Young musicians and world-renowned artists have come together to help develop and cultivate America’s premier art form at Northeastern State University’s Green Country Jazz Fest this week in Tahlequah.
The two-day event brought high school jazz kids from across the state to perform, as well as listen to some of the best musicians in the country.
Dave Smith, band director at Oologah Public Schools and alumnus of NSU, brought his students along so they could experience what it’s like to hear jazz personalities on stage.
“My main goal is to get them out somewhere where they can see and hear live jazz,” he said. “There’s no way they know what it’s supposed to look like if they don’t see it, smell it, hear it and play it.”
Perhaps no better place for its students was at NSU this week, with acclaimed trumpeter and composer Sean Jones headlining the event. Jones, an internationally renowned performer and educator, conducted the Jazz at Lincoln Center Orchestra before becoming a member of the San Francisco Jazz Collective. He is now president of the Jazz Education Network and director of jazz studies at the Peabody Institute at Johns Hopkins University in Baltimore.
“He is one of the most sought-after trumpeters in the world,” said Dr. Clark Gibson, director of jazz studies at NSU. “I just look out there and think about what will be best for kids and who can they learn the most from, not just as a musician, but as a person.”
A grant from the Oklahoma Arts Council helps NSU attract big-name musicians like Jones. Along with him, NSU brought in two-time Grammy-nominated organist Pat Bianchi, jazz saxophonist and clarinetist Jim Pisano, vibraphonist and composer Nick Mancini, and musician Dean Merritt. The group helped judge student groups and offered advice.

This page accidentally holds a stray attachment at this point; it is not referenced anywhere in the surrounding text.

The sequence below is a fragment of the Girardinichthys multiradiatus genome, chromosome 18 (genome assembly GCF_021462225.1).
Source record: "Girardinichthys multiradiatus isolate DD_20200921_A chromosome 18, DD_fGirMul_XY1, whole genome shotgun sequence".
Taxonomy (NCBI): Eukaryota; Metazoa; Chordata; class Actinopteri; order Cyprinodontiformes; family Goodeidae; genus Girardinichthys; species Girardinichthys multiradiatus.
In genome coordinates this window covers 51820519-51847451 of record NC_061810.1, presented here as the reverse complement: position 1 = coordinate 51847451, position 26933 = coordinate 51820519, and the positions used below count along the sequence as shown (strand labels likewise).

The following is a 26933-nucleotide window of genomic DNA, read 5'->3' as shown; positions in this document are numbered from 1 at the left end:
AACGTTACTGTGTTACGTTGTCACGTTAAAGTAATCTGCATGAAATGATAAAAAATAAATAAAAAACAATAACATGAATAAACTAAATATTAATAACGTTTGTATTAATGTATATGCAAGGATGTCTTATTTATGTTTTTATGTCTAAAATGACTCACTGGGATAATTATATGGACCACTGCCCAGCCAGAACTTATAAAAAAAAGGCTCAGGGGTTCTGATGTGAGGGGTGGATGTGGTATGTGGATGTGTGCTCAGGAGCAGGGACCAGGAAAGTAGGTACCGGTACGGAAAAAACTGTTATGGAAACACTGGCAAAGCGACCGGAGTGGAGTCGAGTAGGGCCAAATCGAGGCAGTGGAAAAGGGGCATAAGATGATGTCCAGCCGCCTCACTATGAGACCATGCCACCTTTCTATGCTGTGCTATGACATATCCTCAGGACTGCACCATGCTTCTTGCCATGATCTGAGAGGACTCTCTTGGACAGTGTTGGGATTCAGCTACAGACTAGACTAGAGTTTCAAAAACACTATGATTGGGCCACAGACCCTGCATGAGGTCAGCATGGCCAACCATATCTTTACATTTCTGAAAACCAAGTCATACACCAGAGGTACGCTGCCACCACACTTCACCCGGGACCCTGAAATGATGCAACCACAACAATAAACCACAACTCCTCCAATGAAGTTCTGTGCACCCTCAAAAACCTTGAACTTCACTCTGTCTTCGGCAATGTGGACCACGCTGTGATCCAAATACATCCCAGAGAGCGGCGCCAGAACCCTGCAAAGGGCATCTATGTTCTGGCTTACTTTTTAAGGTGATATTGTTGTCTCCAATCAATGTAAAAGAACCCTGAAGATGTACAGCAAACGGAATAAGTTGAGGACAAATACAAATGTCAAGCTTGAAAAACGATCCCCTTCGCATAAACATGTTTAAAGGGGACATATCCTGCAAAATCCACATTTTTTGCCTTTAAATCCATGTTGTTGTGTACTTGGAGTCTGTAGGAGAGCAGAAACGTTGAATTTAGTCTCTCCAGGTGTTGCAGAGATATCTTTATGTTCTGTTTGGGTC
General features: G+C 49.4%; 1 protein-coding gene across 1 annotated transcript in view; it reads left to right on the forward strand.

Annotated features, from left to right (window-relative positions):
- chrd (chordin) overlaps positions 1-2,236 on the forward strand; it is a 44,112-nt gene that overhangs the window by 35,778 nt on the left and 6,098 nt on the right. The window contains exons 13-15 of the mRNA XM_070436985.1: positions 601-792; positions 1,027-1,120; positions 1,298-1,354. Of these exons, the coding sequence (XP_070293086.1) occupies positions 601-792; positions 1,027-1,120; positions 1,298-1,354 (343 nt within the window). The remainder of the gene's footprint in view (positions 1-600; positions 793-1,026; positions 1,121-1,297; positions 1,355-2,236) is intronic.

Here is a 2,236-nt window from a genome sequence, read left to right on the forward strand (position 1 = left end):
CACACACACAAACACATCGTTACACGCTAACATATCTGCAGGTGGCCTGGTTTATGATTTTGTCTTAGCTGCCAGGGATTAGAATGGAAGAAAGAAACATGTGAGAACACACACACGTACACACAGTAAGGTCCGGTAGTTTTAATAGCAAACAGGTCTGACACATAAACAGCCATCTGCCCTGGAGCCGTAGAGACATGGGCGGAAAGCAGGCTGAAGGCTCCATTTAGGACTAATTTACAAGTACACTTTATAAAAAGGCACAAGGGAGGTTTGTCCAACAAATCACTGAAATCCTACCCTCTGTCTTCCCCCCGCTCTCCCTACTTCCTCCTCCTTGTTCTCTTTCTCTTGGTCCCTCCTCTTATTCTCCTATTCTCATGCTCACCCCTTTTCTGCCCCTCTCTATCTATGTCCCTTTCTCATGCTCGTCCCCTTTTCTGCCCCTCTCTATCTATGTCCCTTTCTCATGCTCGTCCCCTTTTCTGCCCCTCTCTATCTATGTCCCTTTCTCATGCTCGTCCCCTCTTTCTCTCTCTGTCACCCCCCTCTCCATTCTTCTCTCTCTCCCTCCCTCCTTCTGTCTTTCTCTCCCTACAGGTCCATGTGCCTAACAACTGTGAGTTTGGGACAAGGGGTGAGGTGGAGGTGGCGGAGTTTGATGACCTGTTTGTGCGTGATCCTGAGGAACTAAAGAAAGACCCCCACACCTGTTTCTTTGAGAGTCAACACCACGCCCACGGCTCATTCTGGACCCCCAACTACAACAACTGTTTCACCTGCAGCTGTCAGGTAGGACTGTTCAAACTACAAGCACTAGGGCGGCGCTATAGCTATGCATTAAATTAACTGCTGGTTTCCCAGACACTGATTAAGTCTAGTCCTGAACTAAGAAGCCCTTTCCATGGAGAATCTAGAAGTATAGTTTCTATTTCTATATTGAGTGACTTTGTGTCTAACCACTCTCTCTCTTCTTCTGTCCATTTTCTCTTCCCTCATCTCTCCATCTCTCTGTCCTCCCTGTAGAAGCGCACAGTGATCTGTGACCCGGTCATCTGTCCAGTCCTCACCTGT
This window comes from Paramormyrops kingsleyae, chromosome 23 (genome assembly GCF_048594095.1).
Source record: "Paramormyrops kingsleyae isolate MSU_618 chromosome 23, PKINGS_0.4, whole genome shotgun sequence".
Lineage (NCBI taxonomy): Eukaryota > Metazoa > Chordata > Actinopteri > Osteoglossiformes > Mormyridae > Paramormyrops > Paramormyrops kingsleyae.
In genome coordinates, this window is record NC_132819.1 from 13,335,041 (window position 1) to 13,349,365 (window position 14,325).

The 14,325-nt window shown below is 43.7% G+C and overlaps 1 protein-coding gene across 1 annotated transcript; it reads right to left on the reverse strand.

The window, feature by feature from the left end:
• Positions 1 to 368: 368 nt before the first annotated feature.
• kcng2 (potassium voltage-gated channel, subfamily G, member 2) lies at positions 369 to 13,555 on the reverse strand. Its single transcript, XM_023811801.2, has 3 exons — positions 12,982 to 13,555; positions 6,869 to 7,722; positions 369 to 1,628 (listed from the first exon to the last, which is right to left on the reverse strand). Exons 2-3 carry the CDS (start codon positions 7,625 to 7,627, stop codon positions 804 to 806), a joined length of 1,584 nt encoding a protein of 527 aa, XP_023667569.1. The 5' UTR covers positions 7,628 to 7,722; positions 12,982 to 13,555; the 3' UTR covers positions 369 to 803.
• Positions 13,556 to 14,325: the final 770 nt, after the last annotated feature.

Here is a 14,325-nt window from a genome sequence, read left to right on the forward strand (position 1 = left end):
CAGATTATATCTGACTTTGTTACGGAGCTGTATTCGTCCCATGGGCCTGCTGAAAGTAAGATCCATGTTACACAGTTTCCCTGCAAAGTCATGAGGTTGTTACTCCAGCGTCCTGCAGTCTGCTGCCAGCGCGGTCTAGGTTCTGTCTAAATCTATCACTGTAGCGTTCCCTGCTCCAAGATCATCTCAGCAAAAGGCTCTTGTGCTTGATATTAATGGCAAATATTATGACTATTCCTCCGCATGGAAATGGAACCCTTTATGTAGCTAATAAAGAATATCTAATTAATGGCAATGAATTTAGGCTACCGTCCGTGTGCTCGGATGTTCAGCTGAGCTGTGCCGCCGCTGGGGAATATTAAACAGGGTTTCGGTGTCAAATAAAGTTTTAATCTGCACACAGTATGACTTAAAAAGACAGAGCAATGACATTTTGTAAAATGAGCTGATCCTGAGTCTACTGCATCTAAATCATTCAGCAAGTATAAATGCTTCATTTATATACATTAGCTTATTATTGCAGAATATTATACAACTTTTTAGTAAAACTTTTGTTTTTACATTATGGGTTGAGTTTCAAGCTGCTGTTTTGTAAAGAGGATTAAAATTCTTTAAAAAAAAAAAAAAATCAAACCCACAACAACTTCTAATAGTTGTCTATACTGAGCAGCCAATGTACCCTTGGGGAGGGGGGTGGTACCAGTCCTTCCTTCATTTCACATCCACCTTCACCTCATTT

“I think it’s a good experience for them,” Gibson said. “I sent my students to the Jazz Lab to lead a session, so when they’re done they can go and hang out with the kids there. So there is some recruiting, but it’s just for the improvement of jazz education across the state.
Like the American pastime, jazz has been described as the baseball of music. Many believe it to be the only truly original art form developed in the country.
“For someone like me, who didn’t learn to play jazz in school, but from this older generation who pass it on to people like me, it’s extremely important to me that I pass it on to d ‘other people,’ Gibson said. “It was very important to them that their music live and that their culture lives. The least I can do is try to keep this culture and this music alive.
For years, music history was taught in a certain way in universities and colleges. It often revolves around the leading classical figures of Johann Sebastian Bach or Beethoven. But jazz is often overlooked. Gibson said that for years black musicians have fought for the equality of jazz – for it to be as accepted as the works of 18th century composers.
“In all honesty, it’s kind of a slap in the face for all the wonderful African Americans, like Charlie Parker and John Coltrane, who have created this intense, very complicated, very study-worthy music,” he said. . “And we don’t talk about it in our music history program. But that changes from university to university and it has to change. And it’s not just jazz either; it’s all American music.